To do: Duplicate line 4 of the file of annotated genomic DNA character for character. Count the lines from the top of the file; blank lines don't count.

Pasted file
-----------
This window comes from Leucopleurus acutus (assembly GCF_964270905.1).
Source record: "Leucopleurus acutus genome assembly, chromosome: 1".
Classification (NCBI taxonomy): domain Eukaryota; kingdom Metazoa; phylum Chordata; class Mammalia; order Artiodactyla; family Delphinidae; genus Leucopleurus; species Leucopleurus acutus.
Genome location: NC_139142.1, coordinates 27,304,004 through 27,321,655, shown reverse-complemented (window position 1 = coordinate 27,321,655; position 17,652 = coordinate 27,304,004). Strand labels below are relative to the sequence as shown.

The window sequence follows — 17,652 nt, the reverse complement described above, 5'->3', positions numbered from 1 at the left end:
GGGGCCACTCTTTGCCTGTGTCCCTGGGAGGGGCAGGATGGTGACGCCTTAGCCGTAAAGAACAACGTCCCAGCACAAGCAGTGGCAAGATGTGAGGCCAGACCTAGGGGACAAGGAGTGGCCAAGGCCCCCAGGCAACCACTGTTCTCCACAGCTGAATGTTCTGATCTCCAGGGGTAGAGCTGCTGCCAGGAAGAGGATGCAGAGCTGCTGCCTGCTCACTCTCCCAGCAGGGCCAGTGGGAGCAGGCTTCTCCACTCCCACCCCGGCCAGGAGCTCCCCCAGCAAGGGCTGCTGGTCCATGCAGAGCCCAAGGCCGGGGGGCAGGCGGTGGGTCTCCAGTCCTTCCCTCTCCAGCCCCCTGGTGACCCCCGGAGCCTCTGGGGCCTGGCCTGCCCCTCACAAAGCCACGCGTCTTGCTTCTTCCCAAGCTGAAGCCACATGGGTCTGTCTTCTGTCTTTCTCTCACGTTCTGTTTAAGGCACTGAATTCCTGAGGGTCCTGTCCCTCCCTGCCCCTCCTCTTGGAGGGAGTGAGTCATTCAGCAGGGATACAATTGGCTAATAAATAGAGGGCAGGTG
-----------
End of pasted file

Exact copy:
Genome location: NC_139142.1, coordinates 27,304,004 through 27,321,655, shown reverse-complemented (window position 1 = coordinate 27,321,655; position 17,652 = coordinate 27,304,004). Strand labels below are relative to the sequence as shown.